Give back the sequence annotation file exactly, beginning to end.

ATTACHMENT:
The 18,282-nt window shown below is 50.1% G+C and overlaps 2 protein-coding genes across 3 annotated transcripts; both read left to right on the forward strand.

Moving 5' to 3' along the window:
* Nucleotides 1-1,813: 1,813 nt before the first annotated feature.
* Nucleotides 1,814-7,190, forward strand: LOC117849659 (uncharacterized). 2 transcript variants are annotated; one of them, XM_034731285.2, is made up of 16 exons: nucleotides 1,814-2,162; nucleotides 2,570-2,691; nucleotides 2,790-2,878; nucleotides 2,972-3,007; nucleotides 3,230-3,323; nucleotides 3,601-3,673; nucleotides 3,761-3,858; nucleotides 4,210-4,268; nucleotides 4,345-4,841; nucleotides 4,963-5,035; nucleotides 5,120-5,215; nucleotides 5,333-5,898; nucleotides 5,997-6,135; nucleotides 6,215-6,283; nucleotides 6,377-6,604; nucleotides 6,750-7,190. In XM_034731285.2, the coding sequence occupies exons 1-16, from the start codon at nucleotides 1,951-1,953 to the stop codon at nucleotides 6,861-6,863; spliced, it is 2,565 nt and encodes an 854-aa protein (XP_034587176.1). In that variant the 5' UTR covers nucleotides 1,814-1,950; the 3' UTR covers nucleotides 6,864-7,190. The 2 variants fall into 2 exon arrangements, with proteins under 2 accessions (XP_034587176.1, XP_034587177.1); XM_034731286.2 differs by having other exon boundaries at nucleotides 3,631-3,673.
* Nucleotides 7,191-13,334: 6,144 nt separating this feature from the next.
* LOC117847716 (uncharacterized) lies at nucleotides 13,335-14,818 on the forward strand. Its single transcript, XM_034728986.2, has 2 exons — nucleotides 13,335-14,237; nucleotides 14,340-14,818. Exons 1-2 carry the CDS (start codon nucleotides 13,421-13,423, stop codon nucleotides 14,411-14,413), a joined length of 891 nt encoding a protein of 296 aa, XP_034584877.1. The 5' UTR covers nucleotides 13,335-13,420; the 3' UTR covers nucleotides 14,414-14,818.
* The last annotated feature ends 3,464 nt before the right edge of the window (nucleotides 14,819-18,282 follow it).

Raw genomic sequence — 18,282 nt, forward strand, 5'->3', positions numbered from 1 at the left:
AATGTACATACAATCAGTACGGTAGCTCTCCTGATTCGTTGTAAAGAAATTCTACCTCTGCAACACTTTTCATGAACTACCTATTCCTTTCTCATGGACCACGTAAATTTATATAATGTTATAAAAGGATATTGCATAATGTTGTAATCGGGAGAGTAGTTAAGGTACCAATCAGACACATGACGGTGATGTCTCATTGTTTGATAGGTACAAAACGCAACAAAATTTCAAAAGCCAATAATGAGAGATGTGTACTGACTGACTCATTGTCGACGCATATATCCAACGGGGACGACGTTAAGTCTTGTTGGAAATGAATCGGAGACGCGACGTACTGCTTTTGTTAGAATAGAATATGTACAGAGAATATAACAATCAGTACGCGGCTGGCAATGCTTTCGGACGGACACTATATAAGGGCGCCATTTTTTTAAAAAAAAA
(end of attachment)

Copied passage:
The 18,282-nt window shown below is 50.1% G+C and overlaps 2 protein-coding genes across 3 annotated transcripts; both read left to right on the forward strand.

Moving 5' to 3' along the window:
* Nucleotides 1-1,813: 1,813 nt before the first annotated feature.
* Nucleotides 1,814-7,190, forward strand: LOC117849659 (uncharacterized). 2 transcript variants are annotated; one of them, XM_034731285.2, is made up of 16 exons: nucleotides 1,814-2,162; nucleotides 2,570-2,691; nucleotides 2,790-2,878; nucleotides 2,972-3,007; nucleotides 3,230-3,323; nucleotides 3,601-3,673; nucleotides 3,761-3,858; nucleotides 4,210-4,268; nucleotides 4,345-4,841; nucleotides 4,963-5,035; nucleotides 5,120-5,215; nucleotides 5,333-5,898; nucleotides 5,997-6,135; nucleotides 6,215-6,283; nucleotides 6,377-6,604; nucleotides 6,750-7,190. In XM_034731285.2, the coding sequence occupies exons 1-16, from the start codon at nucleotides 1,951-1,953 to the stop codon at nucleotides 6,861-6,863; spliced, it is 2,565 nt and encodes an 854-aa protein (XP_034587176.1). In that variant the 5' UTR covers nucleotides 1,814-1,950; the 3' UTR covers nucleotides 6,864-7,190. The 2 variants fall into 2 exon arrangements, with proteins under 2 accessions (XP_034587176.1, XP_034587177.1); XM_034731286.2 differs by having other exon boundaries at nucleotides 3,631-3,673.
* Nucleotides 7,191-13,334: 6,144 nt separating this feature from the next.
* LOC117847716 (uncharacterized) lies at nucleotides 13,335-14,818 on the forward strand. Its single transcript, XM_034728986.2, has 2 exons — nucleotides 13,335-14,237; nucleotides 14,340-14,818. Exons 1-2 carry the CDS (start codon nucleotides 13,421-13,423, stop codon nucleotides 14,411-14,413), a joined length of 891 nt encoding a protein of 296 aa, XP_034584877.1. The 5' UTR covers nucleotides 13,335-13,420; the 3' UTR covers nucleotides 14,414-14,818.
* The last annotated feature ends 3,464 nt before the right edge of the window (nucleotides 14,819-18,282 follow it).

Raw genomic sequence — 18,282 nt, forward strand, 5'->3', positions numbered from 1 at the left:
AATGTACATACAATCAGTACGGTAGCTCTCCTGATTCGTTGTAAAGAAATTCTACCTCTGCAACACTTTTCATGAACTACCTATTCCTTTCTCATGGACCACGTAAATTTATATAATGTTATAAAAGGATATTGCATAATGTTGTAATCGGGAGAGTAGTTAAGGTACCAATCAGACACATGACGGTGATGTCTCATTGTTTGATAGGTACAAAACGCAACAAAATTTCAAAAGCCAATAATGAGAGATGTGTACTGACTGACTCATTGTCGACGCATATATCCAACGGGGACGACGTTAAGTCTTGTTGGAAATGAATCGGAGACGCGACGTACTGCTTTTGTTAGAATAGAATATGTACAGAGAATATAACAATCAGTACGCGGCTGGCAATGCTTTCGGACGGACACTATATAAGGGCGCCATTTTTTTAAAAAAAAA